Once, whilst out on a mountain biking trip, my friends referred to me as a “huckster”. It was a term that we had heard a few days back, and we took the phrase to mean ‘someone who attempts to do risky or dangerous things without the requisite skills or preparation needed’. A huckster would be someone who might ride over an incredibly technical section without really knowing what they were doing. A huckster might be someone else who is willing to try a jump without really knowing how. “Hucksterism”, in our books, was about taking risks and taking a gamble. Hucksterism was about having more courage than skills and about being open to jumping, head-first, into the void.
Often, I will get referred to as a huckster in terms of the other parts of my life. People have called me courageous or adventurous for the things that I have done. I am the kind of person who will, at the drop of a hat, leave everything that I’m doing to go all in on whatever I am invested in. For example, I really enjoyed being involved in some interstate projects that my friends were running, and so I undertook a 22 hour road trip just so I could be there. I’m going to be doing one of Tasmania’s most challenging and remote 10-day hikes in a few weeks and I don’t know if I’m ready for it at all. I realised a few months back just how out of touch I was with my cultural heritage, so I spontaneously went searching for my identity in China. And when I fall for someone, I have, without a second thought, given up countless plans, apartments, degrees and jobs in order to chase that loving feeling. It’s a thrilling, spontaneous way to live, and if for nothing else, I end up with some of the most incredible stories.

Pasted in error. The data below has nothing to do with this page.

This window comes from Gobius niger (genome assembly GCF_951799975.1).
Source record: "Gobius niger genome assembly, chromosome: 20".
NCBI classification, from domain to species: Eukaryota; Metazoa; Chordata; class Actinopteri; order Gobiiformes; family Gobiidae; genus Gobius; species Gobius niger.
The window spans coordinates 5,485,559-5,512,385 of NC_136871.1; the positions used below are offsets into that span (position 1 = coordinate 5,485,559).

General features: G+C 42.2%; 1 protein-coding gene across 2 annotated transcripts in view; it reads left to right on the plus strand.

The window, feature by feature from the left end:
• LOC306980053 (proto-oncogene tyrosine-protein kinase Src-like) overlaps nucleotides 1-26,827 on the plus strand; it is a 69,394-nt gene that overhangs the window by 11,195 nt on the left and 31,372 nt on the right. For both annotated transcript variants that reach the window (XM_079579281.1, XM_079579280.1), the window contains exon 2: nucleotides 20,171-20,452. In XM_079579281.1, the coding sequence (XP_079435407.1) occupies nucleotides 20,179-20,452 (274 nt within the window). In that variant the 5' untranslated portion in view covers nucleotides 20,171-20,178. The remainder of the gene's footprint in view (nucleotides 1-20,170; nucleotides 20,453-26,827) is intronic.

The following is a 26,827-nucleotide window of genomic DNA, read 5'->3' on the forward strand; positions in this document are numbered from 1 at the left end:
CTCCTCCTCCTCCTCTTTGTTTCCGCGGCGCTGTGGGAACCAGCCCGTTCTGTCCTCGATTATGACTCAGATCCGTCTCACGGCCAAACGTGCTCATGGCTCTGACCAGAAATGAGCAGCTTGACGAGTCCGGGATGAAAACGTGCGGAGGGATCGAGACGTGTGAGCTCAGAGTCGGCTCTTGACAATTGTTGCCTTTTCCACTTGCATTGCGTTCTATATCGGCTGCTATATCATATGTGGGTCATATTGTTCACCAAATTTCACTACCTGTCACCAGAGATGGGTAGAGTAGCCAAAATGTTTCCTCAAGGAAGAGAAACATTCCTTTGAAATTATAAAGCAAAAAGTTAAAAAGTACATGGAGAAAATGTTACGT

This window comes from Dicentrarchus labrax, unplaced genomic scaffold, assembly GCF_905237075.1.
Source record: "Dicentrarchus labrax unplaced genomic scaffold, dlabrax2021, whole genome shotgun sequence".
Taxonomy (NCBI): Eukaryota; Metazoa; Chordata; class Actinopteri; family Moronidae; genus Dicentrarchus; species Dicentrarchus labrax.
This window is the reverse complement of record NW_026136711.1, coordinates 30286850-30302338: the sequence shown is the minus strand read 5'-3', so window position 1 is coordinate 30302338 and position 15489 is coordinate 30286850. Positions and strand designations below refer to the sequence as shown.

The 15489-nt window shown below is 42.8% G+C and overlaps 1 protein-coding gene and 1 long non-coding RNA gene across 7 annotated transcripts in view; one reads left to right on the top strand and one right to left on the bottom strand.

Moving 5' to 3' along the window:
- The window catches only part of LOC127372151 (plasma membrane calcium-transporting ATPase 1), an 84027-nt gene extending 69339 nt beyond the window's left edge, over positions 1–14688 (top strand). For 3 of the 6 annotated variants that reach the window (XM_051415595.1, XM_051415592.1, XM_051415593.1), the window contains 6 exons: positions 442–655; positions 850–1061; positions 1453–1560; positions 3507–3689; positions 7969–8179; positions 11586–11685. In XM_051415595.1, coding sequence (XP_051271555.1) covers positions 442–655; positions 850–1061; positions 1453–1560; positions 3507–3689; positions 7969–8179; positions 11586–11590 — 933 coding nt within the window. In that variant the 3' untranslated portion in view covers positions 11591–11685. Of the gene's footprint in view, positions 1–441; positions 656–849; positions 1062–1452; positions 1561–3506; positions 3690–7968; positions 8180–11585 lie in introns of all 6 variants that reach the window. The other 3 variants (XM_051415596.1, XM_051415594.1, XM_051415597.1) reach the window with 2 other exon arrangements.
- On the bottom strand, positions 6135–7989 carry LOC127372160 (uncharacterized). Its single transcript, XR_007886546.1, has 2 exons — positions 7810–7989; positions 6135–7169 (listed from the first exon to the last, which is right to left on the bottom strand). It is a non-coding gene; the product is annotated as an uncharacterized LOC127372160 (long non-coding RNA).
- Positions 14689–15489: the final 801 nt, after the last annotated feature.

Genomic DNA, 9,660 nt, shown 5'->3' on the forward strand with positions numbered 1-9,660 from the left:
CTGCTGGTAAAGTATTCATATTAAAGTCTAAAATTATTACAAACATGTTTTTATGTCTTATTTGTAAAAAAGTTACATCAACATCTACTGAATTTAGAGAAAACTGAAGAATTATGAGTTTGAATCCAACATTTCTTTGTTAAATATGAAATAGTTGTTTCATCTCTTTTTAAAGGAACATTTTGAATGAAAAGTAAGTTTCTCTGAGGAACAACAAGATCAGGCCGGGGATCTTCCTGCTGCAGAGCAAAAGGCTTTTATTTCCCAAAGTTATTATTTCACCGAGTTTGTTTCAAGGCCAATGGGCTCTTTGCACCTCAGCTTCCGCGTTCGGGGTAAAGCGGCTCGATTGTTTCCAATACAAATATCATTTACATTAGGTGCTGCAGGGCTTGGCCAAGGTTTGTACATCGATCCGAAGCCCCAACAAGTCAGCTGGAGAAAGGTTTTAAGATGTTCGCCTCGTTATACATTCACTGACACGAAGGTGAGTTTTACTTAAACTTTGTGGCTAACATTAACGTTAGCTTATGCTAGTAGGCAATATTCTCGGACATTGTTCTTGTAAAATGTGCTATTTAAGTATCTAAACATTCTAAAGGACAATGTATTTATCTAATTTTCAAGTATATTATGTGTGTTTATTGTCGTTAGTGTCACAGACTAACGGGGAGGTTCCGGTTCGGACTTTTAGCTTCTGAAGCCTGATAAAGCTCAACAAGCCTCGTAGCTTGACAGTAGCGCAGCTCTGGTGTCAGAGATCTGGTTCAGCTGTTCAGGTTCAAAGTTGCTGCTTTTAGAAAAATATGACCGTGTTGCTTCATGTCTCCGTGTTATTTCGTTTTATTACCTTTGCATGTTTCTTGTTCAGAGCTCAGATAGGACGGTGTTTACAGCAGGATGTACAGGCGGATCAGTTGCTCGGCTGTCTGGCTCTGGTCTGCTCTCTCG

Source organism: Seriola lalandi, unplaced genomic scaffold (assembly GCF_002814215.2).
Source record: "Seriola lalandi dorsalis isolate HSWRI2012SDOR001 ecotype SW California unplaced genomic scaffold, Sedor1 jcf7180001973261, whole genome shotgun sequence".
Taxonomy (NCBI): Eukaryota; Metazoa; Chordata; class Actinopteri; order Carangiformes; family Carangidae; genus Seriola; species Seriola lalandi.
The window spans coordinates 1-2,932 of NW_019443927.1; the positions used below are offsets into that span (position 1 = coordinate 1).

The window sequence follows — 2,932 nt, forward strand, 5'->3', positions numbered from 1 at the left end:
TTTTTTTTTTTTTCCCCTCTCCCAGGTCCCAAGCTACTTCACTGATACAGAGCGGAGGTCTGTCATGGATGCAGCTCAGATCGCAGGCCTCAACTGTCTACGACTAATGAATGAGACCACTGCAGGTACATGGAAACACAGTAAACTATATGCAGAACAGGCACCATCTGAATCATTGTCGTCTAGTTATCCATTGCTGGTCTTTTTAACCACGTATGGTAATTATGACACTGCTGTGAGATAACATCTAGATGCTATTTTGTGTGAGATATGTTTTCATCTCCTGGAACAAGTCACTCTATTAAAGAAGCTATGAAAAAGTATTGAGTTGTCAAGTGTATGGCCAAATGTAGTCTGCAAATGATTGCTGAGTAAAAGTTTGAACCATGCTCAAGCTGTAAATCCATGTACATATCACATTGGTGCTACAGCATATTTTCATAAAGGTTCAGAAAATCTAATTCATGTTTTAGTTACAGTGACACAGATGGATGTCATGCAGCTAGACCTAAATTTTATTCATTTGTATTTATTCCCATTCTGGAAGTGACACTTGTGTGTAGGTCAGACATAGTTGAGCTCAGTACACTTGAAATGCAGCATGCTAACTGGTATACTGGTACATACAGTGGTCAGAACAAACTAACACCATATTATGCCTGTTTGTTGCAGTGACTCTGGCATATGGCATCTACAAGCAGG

Recently, something along those lines happened again, but it was different. After one day of landing back on Australian soil after a short family holiday in Asia, I was asked if I wanted to accompany a new love interest of mine on a road trip to Queensland. The trip that we were going to complete was going to be nearly 4000km there and back and I would be gone for a total of two to three weeks. I had met this person only once before and I would be making a large financial and time investment. I would be very much entering into the unknown. And me being me, I did it. The next day, my bags were packed, my calendar cleared, and I was ready to go.
Most people wouldn’t have done something like this, but it comes naturally for me. I just really wanted to know how it would go and my curiosity was killing me. There is an old saying floating around from the 90s in Australia: “you never never know if you never never go”, and that’s always been my philosophy. Confucius also once said, “wherever you go, go with all your heart” – that’s why there is a heart tattooed on my wrist. And regret: well that is one thing I cannot live with, and so I needed to go. I needed to know. And I needed to have tried.
But something has been occurring to me more and more lately, and as I sit here alone, somewhere 1500km from home, my love interest gone after we became estranged from each other, things are becoming clear:
There is courage and there is courage.